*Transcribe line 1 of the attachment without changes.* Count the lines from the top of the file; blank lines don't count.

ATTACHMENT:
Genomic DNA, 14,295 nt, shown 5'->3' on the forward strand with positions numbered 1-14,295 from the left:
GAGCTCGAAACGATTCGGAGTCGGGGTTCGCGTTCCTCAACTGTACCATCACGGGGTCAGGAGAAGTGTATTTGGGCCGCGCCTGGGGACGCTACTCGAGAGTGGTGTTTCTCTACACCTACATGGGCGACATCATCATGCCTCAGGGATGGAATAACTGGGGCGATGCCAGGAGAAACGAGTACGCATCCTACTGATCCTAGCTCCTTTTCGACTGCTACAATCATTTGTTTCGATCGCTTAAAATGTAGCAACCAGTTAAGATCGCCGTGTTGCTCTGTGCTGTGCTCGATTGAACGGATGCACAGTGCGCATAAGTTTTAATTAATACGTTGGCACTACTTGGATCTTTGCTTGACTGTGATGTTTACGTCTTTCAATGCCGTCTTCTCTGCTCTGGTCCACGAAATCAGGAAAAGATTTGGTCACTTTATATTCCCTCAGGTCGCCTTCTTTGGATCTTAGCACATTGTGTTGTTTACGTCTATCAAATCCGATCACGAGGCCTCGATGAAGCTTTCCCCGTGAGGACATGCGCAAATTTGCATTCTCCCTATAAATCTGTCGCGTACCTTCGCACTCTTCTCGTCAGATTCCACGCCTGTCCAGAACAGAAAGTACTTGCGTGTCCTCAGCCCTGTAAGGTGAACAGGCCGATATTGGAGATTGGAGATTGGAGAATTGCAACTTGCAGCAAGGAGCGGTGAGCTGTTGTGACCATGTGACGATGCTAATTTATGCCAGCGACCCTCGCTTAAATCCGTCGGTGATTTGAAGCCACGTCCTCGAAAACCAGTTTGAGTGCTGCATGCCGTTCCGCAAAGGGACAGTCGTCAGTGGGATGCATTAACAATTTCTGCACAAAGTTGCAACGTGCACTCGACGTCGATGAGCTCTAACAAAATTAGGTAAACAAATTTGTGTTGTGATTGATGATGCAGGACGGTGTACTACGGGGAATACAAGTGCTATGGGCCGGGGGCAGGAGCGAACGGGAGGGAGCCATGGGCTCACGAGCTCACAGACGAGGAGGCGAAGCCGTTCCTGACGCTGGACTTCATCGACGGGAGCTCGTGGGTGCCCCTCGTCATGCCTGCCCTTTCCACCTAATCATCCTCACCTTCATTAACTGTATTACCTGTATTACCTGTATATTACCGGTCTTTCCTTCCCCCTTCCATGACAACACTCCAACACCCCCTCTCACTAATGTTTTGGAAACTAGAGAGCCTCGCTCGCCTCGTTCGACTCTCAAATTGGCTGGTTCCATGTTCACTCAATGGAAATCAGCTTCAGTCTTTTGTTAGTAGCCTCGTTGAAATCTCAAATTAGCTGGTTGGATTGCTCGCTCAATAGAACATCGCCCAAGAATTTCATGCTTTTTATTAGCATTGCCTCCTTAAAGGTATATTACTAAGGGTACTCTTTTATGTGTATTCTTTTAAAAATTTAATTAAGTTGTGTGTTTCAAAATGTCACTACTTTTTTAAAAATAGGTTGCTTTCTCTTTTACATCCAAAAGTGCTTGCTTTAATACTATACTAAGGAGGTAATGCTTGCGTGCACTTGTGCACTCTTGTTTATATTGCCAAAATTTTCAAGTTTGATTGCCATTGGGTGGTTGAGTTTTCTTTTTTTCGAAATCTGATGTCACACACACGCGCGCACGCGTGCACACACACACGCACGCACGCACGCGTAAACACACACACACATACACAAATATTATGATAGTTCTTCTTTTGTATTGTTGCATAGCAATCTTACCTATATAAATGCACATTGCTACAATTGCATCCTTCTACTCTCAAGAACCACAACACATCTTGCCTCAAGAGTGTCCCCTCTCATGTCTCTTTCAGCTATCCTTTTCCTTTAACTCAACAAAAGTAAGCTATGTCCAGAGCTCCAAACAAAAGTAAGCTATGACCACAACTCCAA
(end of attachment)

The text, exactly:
Genomic DNA, 14,295 nt, shown 5'->3' on the forward strand with positions numbered 1-14,295 from the left: